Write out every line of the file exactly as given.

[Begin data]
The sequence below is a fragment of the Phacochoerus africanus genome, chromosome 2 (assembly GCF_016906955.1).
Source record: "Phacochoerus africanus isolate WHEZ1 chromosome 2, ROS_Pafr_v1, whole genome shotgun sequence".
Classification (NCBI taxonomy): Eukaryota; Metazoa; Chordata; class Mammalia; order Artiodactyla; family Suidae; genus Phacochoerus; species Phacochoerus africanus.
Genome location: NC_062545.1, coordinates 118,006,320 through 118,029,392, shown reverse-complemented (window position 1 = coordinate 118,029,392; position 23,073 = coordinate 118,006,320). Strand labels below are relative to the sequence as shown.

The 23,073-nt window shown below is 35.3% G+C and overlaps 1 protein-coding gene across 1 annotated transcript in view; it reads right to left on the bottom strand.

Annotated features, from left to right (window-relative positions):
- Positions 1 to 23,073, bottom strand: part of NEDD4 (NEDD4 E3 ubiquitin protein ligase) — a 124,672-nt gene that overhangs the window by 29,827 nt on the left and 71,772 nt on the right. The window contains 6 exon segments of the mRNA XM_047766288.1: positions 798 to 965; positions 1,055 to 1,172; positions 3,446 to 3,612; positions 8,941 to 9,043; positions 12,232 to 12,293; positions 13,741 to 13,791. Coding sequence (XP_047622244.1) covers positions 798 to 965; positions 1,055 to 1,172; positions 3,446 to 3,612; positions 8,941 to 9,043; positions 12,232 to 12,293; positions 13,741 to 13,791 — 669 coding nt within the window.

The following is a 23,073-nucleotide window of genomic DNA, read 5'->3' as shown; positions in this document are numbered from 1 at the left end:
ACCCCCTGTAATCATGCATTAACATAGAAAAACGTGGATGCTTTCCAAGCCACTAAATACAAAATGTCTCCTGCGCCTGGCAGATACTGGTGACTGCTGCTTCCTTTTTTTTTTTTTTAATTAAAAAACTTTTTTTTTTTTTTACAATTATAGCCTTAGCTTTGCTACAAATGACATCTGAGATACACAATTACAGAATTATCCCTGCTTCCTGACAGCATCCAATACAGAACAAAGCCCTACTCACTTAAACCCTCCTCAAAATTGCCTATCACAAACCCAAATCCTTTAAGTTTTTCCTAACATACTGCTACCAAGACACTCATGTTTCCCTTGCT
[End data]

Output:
The sequence below is a fragment of the Phacochoerus africanus genome, chromosome 2 (assembly GCF_016906955.1).
Source record: "Phacochoerus africanus isolate WHEZ1 chromosome 2, ROS_Pafr_v1, whole genome shotgun sequence".
Classification (NCBI taxonomy): Eukaryota; Metazoa; Chordata; class Mammalia; order Artiodactyla; family Suidae; genus Phacochoerus; species Phacochoerus africanus.
Genome location: NC_062545.1, coordinates 118,006,320 through 118,029,392, shown reverse-complemented (window position 1 = coordinate 118,029,392; position 23,073 = coordinate 118,006,320). Strand labels below are relative to the sequence as shown.

The 23,073-nt window shown below is 35.3% G+C and overlaps 1 protein-coding gene across 1 annotated transcript in view; it reads right to left on the bottom strand.

Annotated features, from left to right (window-relative positions):
- Positions 1 to 23,073, bottom strand: part of NEDD4 (NEDD4 E3 ubiquitin protein ligase) — a 124,672-nt gene that overhangs the window by 29,827 nt on the left and 71,772 nt on the right. The window contains 6 exon segments of the mRNA XM_047766288.1: positions 798 to 965; positions 1,055 to 1,172; positions 3,446 to 3,612; positions 8,941 to 9,043; positions 12,232 to 12,293; positions 13,741 to 13,791. Coding sequence (XP_047622244.1) covers positions 798 to 965; positions 1,055 to 1,172; positions 3,446 to 3,612; positions 8,941 to 9,043; positions 12,232 to 12,293; positions 13,741 to 13,791 — 669 coding nt within the window.

The following is a 23,073-nucleotide window of genomic DNA, read 5'->3' as shown; positions in this document are numbered from 1 at the left end:
ACCCCCTGTAATCATGCATTAACATAGAAAAACGTGGATGCTTTCCAAGCCACTAAATACAAAATGTCTCCTGCGCCTGGCAGATACTGGTGACTGCTGCTTCCTTTTTTTTTTTTTTAATTAAAAAACTTTTTTTTTTTTTTACAATTATAGCCTTAGCTTTGCTACAAATGACATCTGAGATACACAATTACAGAATTATCCCTGCTTCCTGACAGCATCCAATACAGAACAAAGCCCTACTCACTTAAACCCTCCTCAAAATTGCCTATCACAAACCCAAATCCTTTAAGTTTTTCCTAACATACTGCTACCAAGACACTCATGTTTCCCTTGCT